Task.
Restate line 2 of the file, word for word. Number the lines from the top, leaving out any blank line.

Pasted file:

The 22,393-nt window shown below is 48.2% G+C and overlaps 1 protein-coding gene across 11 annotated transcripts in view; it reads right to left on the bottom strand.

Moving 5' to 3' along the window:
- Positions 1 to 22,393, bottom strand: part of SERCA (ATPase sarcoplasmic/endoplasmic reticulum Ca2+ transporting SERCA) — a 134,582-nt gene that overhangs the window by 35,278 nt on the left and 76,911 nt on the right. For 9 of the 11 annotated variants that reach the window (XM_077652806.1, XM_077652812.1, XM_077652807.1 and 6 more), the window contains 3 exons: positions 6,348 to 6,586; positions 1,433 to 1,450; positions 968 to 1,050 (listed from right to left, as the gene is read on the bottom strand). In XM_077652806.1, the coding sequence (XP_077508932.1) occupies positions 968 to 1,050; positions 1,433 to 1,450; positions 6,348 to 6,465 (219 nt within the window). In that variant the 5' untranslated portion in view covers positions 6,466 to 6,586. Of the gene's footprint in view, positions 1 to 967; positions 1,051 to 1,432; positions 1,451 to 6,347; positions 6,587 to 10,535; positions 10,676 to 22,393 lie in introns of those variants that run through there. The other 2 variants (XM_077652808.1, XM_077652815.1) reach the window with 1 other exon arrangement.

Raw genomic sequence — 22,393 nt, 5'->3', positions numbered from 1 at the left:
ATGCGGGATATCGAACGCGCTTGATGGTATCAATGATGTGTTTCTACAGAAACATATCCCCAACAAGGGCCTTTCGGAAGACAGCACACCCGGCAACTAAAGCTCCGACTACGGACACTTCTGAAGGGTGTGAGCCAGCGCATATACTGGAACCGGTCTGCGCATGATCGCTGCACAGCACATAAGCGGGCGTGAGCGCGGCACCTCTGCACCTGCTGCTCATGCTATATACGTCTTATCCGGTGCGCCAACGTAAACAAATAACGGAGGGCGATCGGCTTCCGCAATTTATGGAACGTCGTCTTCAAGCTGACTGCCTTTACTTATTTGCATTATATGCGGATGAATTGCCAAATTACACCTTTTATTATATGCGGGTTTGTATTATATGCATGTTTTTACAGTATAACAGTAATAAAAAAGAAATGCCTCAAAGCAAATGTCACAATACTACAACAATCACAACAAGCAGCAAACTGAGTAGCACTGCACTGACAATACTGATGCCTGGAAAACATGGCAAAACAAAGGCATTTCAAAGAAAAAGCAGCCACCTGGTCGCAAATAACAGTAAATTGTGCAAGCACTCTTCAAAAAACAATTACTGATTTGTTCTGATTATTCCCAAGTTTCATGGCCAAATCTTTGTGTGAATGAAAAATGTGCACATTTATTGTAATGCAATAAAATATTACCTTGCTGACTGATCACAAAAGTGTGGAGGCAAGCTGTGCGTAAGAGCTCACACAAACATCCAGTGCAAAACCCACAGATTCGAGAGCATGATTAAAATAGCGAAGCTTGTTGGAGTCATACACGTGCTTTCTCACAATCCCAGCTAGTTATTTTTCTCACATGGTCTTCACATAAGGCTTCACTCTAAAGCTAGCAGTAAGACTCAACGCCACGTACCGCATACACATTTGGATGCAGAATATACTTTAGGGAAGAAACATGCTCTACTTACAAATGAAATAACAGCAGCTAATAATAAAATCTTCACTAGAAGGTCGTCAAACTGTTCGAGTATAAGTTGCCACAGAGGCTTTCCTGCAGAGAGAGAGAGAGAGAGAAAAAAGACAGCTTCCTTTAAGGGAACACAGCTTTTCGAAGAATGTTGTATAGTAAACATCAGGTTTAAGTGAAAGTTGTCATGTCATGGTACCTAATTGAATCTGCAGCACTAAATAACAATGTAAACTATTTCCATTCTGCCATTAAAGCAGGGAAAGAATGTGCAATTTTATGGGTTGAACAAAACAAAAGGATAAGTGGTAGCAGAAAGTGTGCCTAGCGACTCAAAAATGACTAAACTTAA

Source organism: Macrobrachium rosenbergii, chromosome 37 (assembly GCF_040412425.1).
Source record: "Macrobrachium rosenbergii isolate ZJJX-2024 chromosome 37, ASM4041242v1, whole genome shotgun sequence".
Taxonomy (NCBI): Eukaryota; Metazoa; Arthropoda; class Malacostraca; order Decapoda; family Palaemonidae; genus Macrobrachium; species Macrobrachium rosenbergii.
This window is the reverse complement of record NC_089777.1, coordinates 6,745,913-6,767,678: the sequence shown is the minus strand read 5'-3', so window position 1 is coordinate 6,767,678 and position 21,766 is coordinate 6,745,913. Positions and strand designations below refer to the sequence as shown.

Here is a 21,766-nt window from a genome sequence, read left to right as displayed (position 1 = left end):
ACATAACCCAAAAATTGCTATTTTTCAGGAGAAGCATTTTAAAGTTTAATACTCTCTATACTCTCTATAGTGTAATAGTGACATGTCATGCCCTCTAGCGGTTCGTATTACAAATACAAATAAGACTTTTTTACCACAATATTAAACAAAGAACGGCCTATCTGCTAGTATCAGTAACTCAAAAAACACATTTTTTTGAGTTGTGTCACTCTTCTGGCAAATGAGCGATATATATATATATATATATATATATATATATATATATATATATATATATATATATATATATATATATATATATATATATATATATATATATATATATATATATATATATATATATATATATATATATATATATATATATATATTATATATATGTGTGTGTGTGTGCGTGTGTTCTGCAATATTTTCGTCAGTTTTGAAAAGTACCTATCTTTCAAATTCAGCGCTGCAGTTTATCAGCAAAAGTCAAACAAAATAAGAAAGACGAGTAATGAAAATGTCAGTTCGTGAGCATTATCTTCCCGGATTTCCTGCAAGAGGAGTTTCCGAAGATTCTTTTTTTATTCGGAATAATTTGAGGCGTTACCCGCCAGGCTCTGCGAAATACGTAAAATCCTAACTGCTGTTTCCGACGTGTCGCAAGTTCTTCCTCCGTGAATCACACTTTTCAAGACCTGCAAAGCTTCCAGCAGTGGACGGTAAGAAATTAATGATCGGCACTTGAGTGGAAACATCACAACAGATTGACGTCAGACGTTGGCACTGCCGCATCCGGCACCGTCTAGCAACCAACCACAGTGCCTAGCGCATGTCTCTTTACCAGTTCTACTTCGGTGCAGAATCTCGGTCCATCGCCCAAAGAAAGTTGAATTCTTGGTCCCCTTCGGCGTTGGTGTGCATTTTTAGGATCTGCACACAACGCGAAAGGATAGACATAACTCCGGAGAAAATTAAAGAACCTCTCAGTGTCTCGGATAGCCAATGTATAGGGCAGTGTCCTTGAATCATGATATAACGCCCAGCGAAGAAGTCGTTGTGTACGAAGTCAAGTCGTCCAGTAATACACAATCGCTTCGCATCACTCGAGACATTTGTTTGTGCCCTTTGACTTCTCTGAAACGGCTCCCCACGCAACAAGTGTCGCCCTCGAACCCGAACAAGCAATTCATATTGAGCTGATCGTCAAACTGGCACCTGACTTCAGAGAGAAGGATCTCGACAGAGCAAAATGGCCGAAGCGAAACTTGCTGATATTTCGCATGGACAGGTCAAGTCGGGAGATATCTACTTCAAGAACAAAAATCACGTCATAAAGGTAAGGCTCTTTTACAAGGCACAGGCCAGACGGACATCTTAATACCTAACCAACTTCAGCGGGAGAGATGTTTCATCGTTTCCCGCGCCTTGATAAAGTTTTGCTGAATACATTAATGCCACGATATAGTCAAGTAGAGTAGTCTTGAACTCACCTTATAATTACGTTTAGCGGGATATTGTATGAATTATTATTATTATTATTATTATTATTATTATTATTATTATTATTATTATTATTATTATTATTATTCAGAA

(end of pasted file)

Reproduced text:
Moving 5' to 3' along the window: